However, there is still a problem with this approach. On the coronavirus itself, the spike proteins retain their shape because they are attached to the body of the virus. However, when the spike proteins assemble independently from the rest of the virus, as in the vaccine, they cannot properly maintain their structure and soon collapse. This is an issue because the immune system must presented with the spike protein in the same form as it will be on the SARS-CoV-2 virus itself, so it can create antibodies against the correct viral spike protein and not the collapsed version. Several years ago, while studying MERS and SARS, which are both coronaviruses, researchers at the McLellan lab at the University of Texas at Austin discovered a way to slightly modify the mRNA sequence of the spike protein so that it will assemble into the proper structure on its own. They did this by modifying two codons in the viral mRNA sequence, changing two of the amino acids at the base of the spike protein to proline. Proline is a large, rigid amino acid, which serves as a prop or splint to force the spike protein into the correct structure, even when detached from the virus. This allows the immune system to make antibodies against the correct spike protein, rather than the collapsed version, ensuring the vaccine’s efficacy [7].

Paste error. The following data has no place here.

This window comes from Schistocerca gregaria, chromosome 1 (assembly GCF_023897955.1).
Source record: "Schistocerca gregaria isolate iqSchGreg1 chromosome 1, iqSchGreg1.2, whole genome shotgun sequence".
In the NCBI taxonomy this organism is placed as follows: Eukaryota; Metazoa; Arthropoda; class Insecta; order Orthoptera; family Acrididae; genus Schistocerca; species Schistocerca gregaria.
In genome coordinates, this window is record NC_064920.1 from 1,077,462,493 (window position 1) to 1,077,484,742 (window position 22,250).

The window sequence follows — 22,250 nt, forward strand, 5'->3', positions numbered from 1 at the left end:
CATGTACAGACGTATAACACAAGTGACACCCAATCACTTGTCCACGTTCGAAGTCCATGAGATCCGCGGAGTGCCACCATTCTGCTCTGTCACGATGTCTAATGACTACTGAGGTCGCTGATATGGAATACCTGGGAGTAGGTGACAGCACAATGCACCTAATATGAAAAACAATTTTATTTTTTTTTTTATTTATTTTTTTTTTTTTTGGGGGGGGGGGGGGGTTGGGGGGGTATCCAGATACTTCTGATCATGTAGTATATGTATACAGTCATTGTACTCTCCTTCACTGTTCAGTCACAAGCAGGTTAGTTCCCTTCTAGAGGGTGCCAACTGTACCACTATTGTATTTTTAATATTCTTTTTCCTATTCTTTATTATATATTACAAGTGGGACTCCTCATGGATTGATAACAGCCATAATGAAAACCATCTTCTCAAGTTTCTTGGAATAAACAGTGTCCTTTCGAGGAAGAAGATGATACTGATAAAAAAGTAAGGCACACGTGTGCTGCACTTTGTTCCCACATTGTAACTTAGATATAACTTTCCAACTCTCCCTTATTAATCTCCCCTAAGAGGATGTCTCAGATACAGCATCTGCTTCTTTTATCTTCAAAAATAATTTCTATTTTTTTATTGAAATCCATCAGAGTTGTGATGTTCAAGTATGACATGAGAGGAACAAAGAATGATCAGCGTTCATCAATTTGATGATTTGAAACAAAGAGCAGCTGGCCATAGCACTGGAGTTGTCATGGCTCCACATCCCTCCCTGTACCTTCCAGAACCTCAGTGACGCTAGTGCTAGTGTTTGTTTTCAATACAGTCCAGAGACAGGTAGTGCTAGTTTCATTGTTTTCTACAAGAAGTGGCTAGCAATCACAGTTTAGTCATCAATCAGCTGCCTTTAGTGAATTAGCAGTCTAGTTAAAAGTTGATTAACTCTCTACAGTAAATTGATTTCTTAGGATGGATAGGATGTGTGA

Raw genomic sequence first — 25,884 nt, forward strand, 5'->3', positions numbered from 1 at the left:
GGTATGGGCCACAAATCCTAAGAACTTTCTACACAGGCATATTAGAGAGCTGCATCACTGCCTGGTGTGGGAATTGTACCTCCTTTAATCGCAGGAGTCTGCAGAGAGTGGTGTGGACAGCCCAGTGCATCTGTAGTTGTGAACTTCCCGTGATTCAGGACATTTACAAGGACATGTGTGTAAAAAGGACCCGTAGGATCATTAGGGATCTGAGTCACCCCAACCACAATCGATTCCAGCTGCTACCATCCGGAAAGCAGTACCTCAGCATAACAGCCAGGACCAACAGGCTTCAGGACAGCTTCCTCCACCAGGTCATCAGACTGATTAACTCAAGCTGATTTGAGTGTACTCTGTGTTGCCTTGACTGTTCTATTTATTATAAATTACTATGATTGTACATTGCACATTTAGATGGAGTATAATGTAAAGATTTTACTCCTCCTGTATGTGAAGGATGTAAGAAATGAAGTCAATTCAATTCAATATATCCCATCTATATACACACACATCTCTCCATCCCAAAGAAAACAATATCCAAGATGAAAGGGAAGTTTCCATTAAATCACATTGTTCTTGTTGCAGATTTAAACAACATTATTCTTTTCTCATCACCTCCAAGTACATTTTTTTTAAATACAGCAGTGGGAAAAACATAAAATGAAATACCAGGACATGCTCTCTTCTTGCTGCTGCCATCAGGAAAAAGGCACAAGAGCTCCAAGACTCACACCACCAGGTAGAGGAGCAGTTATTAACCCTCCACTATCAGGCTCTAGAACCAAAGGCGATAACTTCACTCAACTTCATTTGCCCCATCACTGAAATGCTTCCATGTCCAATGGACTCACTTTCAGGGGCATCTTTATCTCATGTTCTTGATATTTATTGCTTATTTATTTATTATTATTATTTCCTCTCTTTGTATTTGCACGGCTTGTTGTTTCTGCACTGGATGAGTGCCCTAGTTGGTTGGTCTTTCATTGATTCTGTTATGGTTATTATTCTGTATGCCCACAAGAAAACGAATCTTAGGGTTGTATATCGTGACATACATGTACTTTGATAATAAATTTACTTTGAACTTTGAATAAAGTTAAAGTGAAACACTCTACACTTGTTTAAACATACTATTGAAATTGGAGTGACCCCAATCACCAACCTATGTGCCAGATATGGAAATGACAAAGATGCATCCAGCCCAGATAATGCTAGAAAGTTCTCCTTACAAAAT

Researchers at Stanford have reverse-engineered the sequences of both the Moderna and Pfizer vaccine [8]. Dr. Jeff Gilchrist, an adjunct research professor in Systems and Computer Engineering at Carleton University, whose research interests include biomedical informatics and medical information systems, was able to isolate the spike encoding region of both vaccine mRNA sequences. In collaboration with Ryan Imgrund, a biostatistician, and Dr. Wesley Hung, a neuroscientist, he confirmed that the spike protein amino acid sequence of the Pfizer vaccine and the Moderna vaccine were identical, even though the mRNA sequences differed slightly. This is because of the redundancy in codons explained above. For example, as Dr. Gilchrist explains, Pfizer has the codons AGA ACA CCT, which are encoded as arginine-threonine-proline. Moderna has the codons CGG ACC CCA, which are also encoded as arginine-threonine-proline. If you had enough time and patience, you could replicate these results yourself using the codon table shown on the following page! This confirms that Moderna and Pfizer are using the exact same spike protein from the McLellan lab, and that the only differences between the two vaccines are the specific dosage, buffers used in the vaccine, and time between shots. The reason that these vaccines do not just merely duplicate the viral spike protein mRNA sequence is that mRNA with a higher GC content, which means a higher amount of G and C bases, is more efficiently translated into a protein. So, in the vaccines, U bases have generally been changed to C or G bases wherever possible to improve efficiency [9].